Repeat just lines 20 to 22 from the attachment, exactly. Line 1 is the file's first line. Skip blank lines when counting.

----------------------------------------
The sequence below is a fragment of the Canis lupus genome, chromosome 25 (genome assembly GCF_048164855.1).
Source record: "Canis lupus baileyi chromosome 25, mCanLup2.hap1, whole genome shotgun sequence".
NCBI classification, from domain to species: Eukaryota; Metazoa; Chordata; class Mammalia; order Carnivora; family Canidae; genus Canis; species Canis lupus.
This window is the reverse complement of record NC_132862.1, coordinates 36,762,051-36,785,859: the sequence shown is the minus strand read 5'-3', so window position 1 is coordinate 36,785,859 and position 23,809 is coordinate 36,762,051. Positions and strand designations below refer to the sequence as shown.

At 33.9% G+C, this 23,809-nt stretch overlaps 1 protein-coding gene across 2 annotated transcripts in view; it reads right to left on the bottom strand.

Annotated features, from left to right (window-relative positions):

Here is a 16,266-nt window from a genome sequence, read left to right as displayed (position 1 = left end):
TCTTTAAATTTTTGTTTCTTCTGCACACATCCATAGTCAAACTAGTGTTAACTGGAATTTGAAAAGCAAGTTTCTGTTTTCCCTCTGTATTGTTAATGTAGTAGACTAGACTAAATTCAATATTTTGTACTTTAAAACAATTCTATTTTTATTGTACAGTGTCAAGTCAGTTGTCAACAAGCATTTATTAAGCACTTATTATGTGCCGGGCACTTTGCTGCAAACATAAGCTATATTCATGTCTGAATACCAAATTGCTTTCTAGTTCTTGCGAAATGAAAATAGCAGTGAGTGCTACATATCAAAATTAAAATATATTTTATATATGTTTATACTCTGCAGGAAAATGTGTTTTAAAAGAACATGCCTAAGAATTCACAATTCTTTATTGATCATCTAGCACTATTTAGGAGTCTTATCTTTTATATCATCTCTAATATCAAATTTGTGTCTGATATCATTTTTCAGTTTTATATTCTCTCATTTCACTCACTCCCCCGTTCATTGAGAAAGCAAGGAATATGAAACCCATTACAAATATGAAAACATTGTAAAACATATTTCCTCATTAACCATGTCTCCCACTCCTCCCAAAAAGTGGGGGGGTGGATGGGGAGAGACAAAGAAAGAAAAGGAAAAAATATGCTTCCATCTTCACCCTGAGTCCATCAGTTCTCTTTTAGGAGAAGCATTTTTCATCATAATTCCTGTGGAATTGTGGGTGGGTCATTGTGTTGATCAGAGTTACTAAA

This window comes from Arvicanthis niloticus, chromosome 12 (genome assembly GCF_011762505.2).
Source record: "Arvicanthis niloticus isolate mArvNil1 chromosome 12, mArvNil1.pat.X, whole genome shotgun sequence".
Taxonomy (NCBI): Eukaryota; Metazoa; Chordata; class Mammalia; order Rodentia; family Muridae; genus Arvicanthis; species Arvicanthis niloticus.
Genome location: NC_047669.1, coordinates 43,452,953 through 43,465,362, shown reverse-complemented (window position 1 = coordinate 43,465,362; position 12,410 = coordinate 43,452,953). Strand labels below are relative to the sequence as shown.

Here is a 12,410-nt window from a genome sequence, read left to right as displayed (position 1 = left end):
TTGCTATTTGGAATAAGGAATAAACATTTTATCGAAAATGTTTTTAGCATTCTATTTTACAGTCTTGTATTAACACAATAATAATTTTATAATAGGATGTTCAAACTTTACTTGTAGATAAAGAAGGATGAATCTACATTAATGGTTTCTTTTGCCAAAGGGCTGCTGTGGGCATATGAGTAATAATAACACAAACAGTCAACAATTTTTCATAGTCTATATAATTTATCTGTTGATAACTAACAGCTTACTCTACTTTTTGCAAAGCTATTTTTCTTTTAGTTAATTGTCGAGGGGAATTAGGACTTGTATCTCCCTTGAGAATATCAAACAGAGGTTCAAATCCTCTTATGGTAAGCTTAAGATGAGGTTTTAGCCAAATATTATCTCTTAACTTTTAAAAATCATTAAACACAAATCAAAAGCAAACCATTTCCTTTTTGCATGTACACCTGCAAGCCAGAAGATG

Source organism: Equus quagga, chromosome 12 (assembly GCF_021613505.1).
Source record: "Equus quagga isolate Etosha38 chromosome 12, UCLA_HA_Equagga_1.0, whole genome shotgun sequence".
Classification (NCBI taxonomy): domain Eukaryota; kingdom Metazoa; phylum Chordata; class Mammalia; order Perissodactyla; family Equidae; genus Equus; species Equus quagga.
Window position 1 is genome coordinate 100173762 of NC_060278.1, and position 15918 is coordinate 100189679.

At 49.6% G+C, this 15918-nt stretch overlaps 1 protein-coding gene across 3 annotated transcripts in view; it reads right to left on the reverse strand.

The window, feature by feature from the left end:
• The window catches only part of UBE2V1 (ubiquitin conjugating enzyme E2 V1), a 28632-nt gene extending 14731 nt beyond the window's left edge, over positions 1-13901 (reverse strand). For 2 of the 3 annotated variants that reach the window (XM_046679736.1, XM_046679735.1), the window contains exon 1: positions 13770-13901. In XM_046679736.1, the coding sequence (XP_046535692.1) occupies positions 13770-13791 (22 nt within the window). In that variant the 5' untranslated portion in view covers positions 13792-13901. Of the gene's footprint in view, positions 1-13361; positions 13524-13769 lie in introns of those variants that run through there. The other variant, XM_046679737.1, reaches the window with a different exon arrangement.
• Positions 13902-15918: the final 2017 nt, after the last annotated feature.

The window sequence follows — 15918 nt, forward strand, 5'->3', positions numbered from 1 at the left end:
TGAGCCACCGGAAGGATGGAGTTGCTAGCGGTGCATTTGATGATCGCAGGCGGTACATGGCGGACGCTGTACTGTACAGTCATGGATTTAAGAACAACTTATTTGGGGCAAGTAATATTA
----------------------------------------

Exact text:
The window, feature by feature from the left end:
• The window catches only part of UBE2V1 (ubiquitin conjugating enzyme E2 V1), a 28632-nt gene extending 14731 nt beyond the window's left edge, over positions 1-13901 (reverse strand). For 2 of the 3 annotated variants that reach the window (XM_046679736.1, XM_046679735.1), the window contains exon 1: positions 13770-13901. In XM_046679736.1, the coding sequence (XP_046535692.1) occupies positions 13770-13791 (22 nt within the window). In that variant the 5' untranslated portion in view covers positions 13792-13901. Of the gene's footprint in view, positions 1-13361; positions 13524-13769 lie in introns of those variants that run through there. The other variant, XM_046679737.1, reaches the window with a different exon arrangement.
• Positions 13902-15918: the final 2017 nt, after the last annotated feature.